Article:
The Inklings conference at the Presbyterian Heritage Center in Montreat did not get off to a good start, and my personal infuriating experience with Enterprise Rental left me in no mood to be generous to the presenters of the first day. But the second and third days' presenters were quite knowledgeable and original, and I happened up some very interesting folks at the end. Some detail to follow.
I have long believed that American history is the story of the struggle for preeminence between Massachusetts and Virginia. The internal struggle led to the great violence of 1861-65, but has not yet been settled, nor is settlement likely. Generally, Massachusetts-influenced states continue with the "We are smarter than you, so you must do as we say," while Virginia's influence is, "Whatever y'all want to do in your own yard is OK, just don't expect us to go along with everything you say."
That is summed up in the author's statement of the "preeminence of New England as an intellectual superpower." The Massachusetts' opinion has not changed.
I, following the estimable David Hackett Fischer in Albion's Seed would divide Virginia into two cultures on that, with only one of the portions fitting your latter description even partially.
Your description of the Massachusetts-led attitude is so grossly prejudiced and unfair that I won't even bother to refute it. However, if I wanted to be one-sided about it, I could bring forth considerable evidence of the "preeminence of New England as an intellectual superpower" - and I went to William and Mary! As your statement stands, one would have to conclude you think allowing slavery to continue was okay. So you might want to back that down a bit.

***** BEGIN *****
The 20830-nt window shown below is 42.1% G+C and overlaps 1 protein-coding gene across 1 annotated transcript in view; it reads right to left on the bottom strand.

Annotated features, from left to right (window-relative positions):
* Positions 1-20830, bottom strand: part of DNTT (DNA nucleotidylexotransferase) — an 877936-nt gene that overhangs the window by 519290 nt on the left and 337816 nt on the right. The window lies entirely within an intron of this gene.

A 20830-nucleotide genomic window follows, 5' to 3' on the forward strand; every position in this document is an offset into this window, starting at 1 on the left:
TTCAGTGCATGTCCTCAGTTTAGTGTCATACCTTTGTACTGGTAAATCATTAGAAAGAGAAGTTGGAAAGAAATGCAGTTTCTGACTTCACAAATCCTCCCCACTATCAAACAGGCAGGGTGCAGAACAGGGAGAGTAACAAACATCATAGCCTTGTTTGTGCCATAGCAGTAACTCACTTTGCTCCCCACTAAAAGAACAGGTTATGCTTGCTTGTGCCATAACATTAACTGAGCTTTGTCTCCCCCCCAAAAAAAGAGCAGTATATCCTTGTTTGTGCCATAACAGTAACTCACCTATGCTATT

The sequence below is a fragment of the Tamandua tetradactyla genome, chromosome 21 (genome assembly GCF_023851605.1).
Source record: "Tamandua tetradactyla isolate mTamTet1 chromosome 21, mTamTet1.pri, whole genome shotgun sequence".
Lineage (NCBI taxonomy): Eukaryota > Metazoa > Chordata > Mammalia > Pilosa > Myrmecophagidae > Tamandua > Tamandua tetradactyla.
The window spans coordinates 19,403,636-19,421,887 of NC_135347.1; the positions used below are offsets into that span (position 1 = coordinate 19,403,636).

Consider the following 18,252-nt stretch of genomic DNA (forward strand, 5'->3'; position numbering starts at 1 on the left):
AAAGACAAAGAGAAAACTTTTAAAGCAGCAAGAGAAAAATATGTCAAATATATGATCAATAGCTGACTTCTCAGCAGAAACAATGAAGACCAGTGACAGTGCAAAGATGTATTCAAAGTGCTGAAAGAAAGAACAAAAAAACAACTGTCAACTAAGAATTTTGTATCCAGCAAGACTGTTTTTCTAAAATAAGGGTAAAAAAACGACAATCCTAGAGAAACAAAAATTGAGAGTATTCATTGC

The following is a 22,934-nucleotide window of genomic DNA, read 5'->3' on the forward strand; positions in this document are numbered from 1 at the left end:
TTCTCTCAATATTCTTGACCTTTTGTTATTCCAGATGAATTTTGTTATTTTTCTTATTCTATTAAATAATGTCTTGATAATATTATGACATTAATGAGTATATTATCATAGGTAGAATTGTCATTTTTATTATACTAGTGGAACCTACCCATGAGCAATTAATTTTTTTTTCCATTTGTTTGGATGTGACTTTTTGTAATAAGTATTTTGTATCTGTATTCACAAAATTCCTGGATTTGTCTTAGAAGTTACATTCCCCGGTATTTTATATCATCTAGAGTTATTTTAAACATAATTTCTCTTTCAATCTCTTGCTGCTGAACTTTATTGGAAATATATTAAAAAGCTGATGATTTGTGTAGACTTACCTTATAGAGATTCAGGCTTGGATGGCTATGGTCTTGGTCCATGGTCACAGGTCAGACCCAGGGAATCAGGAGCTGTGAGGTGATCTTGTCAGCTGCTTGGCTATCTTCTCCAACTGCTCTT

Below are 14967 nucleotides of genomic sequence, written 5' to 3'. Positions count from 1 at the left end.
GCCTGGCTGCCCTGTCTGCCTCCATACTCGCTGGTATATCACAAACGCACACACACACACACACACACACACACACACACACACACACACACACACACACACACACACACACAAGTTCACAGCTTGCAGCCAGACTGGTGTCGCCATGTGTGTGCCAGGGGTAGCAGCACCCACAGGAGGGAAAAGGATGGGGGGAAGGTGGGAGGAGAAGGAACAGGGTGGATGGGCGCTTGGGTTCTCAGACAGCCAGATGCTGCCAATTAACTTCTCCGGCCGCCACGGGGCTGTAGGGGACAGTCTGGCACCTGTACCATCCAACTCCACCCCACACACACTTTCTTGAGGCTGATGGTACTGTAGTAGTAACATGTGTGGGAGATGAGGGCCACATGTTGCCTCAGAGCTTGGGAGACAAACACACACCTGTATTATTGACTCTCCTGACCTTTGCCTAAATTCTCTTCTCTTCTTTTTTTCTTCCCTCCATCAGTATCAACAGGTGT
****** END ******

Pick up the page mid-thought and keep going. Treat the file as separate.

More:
By the way, what brought that topic to your mind from my post?
Maybe Razib's latest in your blogroll?
Yeah, that's got to be it.
I yield to none in my allegiance to the school of "Whatever y'all want to do in your own yard is OK, just don't expect us to go along with everything you say," but Virginia is not the right locus for that. (Also, it's 'ya'll,' per Faulkner.) Virginia was the locus of the idea that one's right to the fruits of one's honest toil, to whit property, might include slaves. What about leaving them alone to do what they wanted, without undue force?
It is high Appalachia where that sentiment properly flourished, and many of that kind elected to fight against the Confederacy for that reason. Others fought for the Confederacy, for other reasons. But Virginia was about the Great enforcing their will upon the weak at least as much as Massachusetts ever was.
AVI: I do not know why I posted my remark for this item. I searched all replies and have not found the one I meant to post to. I apologize for confusion.
The prevailing opinion is that it is riffing off of Razib in the sidebar. I haven't listened to that podcast yet. That the Coastal South and New England have been the opposite poles battling in American history is a common theory, and one I think has a lot to it. I thought you were unfair to one side of that controversy.
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